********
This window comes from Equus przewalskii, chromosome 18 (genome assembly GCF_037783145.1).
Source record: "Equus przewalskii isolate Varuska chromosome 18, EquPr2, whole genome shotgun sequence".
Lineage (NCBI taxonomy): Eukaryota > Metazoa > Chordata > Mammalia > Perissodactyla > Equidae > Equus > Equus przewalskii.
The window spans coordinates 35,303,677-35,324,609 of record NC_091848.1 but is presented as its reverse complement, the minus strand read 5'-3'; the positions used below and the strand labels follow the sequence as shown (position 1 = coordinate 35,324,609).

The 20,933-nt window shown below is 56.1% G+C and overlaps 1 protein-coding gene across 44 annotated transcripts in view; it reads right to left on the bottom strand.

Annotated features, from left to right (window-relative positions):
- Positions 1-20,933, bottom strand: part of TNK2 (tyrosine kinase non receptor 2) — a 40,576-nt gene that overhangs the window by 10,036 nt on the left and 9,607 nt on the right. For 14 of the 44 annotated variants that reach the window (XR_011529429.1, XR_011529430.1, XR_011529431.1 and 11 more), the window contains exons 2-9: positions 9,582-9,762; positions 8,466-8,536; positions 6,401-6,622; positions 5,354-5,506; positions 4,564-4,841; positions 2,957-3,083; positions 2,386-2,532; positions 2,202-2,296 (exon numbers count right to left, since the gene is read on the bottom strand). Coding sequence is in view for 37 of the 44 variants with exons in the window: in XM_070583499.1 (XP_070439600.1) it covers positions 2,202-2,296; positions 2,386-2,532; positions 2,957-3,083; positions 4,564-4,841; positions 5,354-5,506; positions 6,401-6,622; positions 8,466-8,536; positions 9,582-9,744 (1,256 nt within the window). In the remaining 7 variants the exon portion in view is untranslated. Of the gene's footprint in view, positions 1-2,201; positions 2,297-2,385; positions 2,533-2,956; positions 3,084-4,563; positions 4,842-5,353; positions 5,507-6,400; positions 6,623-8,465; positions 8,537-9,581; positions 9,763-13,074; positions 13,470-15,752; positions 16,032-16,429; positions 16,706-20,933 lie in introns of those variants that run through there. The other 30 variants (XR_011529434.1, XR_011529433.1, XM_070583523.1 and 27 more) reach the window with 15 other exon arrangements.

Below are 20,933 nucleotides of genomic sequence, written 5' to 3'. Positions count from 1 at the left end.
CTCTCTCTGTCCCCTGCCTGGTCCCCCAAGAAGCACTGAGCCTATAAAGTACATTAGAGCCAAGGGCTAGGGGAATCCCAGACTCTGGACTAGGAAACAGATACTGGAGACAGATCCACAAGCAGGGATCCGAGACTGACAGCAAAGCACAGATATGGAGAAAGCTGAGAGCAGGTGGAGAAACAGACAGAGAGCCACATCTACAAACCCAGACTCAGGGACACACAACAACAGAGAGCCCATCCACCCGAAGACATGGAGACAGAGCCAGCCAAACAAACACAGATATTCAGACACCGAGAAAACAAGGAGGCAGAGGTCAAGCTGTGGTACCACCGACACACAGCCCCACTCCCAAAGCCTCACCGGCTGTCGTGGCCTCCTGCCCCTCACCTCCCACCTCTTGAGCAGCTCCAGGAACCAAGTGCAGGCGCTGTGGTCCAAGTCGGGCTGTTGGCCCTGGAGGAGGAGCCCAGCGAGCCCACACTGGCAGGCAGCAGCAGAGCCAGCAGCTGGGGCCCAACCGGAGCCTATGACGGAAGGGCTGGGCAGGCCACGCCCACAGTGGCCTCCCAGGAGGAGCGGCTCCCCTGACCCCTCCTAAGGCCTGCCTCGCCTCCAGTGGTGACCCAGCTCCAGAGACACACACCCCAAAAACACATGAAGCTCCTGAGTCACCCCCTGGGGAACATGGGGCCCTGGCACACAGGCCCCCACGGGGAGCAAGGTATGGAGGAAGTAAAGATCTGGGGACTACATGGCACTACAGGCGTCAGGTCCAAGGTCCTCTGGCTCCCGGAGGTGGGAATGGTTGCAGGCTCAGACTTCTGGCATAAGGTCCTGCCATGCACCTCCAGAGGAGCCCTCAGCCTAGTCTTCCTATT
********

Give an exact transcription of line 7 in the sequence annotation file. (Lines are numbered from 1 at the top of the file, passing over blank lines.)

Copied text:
- Positions 1-20,933, bottom strand: part of TNK2 (tyrosine kinase non receptor 2) — a 40,576-nt gene that overhangs the window by 10,036 nt on the left and 9,607 nt on the right. For 14 of the 44 annotated variants that reach the window (XR_011529429.1, XR_011529430.1, XR_011529431.1 and 11 more), the window contains exons 2-9: positions 9,582-9,762; positions 8,466-8,536; positions 6,401-6,622; positions 5,354-5,506; positions 4,564-4,841; positions 2,957-3,083; positions 2,386-2,532; positions 2,202-2,296 (exon numbers count right to left, since the gene is read on the bottom strand). Coding sequence is in view for 37 of the 44 variants with exons in the window: in XM_070583499.1 (XP_070439600.1) it covers positions 2,202-2,296; positions 2,386-2,532; positions 2,957-3,083; positions 4,564-4,841; positions 5,354-5,506; positions 6,401-6,622; positions 8,466-8,536; positions 9,582-9,744 (1,256 nt within the window). In the remaining 7 variants the exon portion in view is untranslated. Of the gene's footprint in view, positions 1-2,201; positions 2,297-2,385; positions 2,533-2,956; positions 3,084-4,563; positions 4,842-5,353; positions 5,507-6,400; positions 6,623-8,465; positions 8,537-9,581; positions 9,763-13,074; positions 13,470-15,752; positions 16,032-16,429; positions 16,706-20,933 lie in introns of those variants that run through there. The other 30 variants (XR_011529434.1, XR_011529433.1, XM_070583523.1 and 27 more) reach the window with 15 other exon arrangements.